The “gold rush” of companies offering consumers an at-home microbiology test requires skepticism, notes Hanage. He further urges researchers, press officers, and journalists to remain objective. Hanage writes, “Press officers must stop exaggerating results, and journalists must stop swallowing them whole.” Hanage warns that scientists should be on guard against the “buzz around the field” distorting scientific priorities and misleading the public at large. So, while studies of the human microbiome do carry vast potential for medical laboratories and pathologists to change healthcare and healthcare diagnostics, a healthy dose of skepticism is still the best medicine.

  —Amanda Warren

Related Information:

Changing Diagnostic Paradigms for Microbiology, May 2017

Gut Check: Scientists are Wary of At-Home Microbiome Tests

Getting Your Microbes Analyzed Raises Big Privacy Issues

American Gut Project Crowdfunds $1 Million to Study the Human Microbiome

Which Bacteria Are In My Poop? It depends Where You Look

Can I Test the Health of My Gut Microbiota?

Study: Fecal Bacteria Linked with Greater Infant Thinking Skills

Microbiology: Microbiome Science Needs a Healthy Dose of Skepticism

Get the Poop on Organisms Living in Your Gut with a New Consumer Laboratory Test Offered by American Gut and uBiome

Clinical Laboratories Might Soon Be ‘Diagnosing’ Obesity and Guiding Therapies That Utilize Engineered Microbes

Mayo Clinic and Whole Biome Announce Collaboration to Research the Role of the Human Microbiome in Women’s Diseases Using Unique Medical Laboratory Tests

Expanding Knowledge about the Human Microbiome Will Lead to New Clinical Pathology Laboratory Tests

Effort to Map Human Microbiome Will Generate Useful New Clinical Lab Tests for Pathologists

Clinical Laboratories May Need to Expand Test Portfolios with Companion and Complementary Diagnostic Assays as More Test-Dependent Drug Therapies Enter Market

However, the distinction between how the two different types of diagnostic tests are intended to be used still confuses many physicians and healthcare professionals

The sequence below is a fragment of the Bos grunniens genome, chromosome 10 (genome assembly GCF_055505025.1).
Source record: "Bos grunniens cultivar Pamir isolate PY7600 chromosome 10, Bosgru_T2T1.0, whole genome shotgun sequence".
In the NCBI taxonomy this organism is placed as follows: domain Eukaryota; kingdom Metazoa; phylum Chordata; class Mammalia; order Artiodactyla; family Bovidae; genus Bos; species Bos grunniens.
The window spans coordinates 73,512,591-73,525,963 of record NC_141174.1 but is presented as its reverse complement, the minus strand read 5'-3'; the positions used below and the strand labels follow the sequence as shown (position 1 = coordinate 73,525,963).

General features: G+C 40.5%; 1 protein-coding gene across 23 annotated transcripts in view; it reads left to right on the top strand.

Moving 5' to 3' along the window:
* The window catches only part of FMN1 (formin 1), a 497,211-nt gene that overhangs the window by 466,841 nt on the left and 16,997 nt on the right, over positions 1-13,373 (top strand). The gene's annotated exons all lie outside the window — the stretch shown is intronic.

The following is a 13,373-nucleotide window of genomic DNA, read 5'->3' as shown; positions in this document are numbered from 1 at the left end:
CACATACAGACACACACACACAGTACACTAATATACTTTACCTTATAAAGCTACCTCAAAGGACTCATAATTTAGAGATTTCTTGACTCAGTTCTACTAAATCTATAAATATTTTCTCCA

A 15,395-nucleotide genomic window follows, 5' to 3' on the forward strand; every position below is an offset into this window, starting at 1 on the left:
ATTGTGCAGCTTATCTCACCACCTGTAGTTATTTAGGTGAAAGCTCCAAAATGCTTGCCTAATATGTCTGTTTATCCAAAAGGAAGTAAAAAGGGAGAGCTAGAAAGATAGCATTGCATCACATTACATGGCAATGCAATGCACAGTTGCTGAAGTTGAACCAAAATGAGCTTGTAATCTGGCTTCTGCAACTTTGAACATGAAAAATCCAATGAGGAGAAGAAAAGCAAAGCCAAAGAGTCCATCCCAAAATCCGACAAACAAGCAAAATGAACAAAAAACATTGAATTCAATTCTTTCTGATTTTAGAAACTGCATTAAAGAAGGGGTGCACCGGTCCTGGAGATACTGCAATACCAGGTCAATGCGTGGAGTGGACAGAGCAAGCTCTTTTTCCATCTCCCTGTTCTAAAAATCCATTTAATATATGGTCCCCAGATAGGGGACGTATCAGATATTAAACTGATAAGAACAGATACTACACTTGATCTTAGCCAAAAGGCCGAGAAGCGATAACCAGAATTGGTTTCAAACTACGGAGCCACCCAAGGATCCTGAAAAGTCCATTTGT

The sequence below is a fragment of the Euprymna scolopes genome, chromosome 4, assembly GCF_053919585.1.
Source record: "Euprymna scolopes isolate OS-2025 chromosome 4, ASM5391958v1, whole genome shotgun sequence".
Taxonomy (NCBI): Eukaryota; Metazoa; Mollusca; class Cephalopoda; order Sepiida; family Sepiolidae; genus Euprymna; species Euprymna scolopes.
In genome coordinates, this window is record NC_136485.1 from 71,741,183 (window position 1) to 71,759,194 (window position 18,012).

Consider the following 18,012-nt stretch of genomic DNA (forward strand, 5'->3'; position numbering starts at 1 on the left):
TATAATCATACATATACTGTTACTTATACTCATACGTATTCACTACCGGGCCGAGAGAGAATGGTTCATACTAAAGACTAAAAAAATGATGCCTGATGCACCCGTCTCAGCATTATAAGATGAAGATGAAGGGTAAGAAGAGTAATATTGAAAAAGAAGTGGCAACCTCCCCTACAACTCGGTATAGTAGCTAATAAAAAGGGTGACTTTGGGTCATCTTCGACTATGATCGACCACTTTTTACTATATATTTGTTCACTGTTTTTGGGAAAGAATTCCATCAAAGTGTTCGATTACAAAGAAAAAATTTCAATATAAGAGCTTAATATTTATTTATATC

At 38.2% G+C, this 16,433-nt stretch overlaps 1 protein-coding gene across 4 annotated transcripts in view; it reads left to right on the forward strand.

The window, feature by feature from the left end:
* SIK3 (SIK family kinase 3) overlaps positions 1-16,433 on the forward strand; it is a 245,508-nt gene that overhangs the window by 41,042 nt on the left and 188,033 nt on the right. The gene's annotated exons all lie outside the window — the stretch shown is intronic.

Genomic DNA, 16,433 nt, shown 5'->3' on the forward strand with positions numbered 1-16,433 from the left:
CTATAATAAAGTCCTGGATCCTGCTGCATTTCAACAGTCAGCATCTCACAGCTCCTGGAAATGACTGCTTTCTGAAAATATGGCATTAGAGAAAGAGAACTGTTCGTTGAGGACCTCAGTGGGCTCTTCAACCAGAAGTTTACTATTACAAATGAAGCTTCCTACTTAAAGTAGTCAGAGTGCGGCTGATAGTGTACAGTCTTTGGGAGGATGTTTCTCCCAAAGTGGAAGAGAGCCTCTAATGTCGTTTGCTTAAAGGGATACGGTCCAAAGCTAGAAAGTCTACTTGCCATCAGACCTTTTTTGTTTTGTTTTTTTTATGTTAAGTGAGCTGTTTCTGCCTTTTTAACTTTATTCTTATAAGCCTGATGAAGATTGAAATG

Companion diagnostics are well-known to medical laboratorians. However, the new-breed of complementary diagnostics might not be as familiar. As the pharmaceutical pipeline increasingly becomes filled with test-dependent new drug therapies, medical laboratories and anatomic pathology groups may need to sharpen their understanding of companion and complementary diagnostics to broaden their laboratory test portfolios and keep pace with the growing demand for these new diagnostics.

Companion Diagnostics

Currently in the US, 30 companion diagnostic assays have been approved governing the use of 19 therapeutic drugs, according to a recent NCBI table published in Clinical and Translational Science.

The FDA defines a companion diagnostic as a “medical device, often an in vitro device, which provides information that is essential for the safe and effective use of a corresponding drug or biological product. The test helps a healthcare professional determine whether a particular therapeutic product’s benefits to patients will outweigh any potential serious side effects or risks.”

Because a companion diagnostic device is “essential for the safe and effective use” of the drug to which it has been assigned, it is identified on the drug’s product label.